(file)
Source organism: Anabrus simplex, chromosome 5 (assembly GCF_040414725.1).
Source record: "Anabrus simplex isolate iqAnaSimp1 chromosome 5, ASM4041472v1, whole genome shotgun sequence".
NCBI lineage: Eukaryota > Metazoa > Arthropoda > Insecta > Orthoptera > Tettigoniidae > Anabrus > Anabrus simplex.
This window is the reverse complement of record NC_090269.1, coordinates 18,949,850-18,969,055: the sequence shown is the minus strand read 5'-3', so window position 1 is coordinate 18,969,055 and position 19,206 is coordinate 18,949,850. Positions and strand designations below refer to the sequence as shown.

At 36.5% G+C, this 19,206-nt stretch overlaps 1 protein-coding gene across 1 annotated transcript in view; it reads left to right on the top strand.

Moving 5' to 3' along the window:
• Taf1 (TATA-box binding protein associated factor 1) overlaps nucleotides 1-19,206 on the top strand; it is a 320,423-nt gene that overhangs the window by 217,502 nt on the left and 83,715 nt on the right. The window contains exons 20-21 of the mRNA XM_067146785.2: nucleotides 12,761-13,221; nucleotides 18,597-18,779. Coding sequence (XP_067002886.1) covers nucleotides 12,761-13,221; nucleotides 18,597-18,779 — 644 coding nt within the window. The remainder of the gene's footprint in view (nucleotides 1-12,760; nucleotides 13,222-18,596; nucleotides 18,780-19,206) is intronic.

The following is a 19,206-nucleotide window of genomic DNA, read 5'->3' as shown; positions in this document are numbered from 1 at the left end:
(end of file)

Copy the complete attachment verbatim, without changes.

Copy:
Source organism: Anabrus simplex, chromosome 5 (assembly GCF_040414725.1).
Source record: "Anabrus simplex isolate iqAnaSimp1 chromosome 5, ASM4041472v1, whole genome shotgun sequence".
NCBI lineage: Eukaryota > Metazoa > Arthropoda > Insecta > Orthoptera > Tettigoniidae > Anabrus > Anabrus simplex.
This window is the reverse complement of record NC_090269.1, coordinates 18,949,850-18,969,055: the sequence shown is the minus strand read 5'-3', so window position 1 is coordinate 18,969,055 and position 19,206 is coordinate 18,949,850. Positions and strand designations below refer to the sequence as shown.

At 36.5% G+C, this 19,206-nt stretch overlaps 1 protein-coding gene across 1 annotated transcript in view; it reads left to right on the top strand.

Moving 5' to 3' along the window:
• Taf1 (TATA-box binding protein associated factor 1) overlaps nucleotides 1-19,206 on the top strand; it is a 320,423-nt gene that overhangs the window by 217,502 nt on the left and 83,715 nt on the right. The window contains exons 20-21 of the mRNA XM_067146785.2: nucleotides 12,761-13,221; nucleotides 18,597-18,779. Coding sequence (XP_067002886.1) covers nucleotides 12,761-13,221; nucleotides 18,597-18,779 — 644 coding nt within the window. The remainder of the gene's footprint in view (nucleotides 1-12,760; nucleotides 13,222-18,596; nucleotides 18,780-19,206) is intronic.

The following is a 19,206-nucleotide window of genomic DNA, read 5'->3' as shown; positions in this document are numbered from 1 at the left end: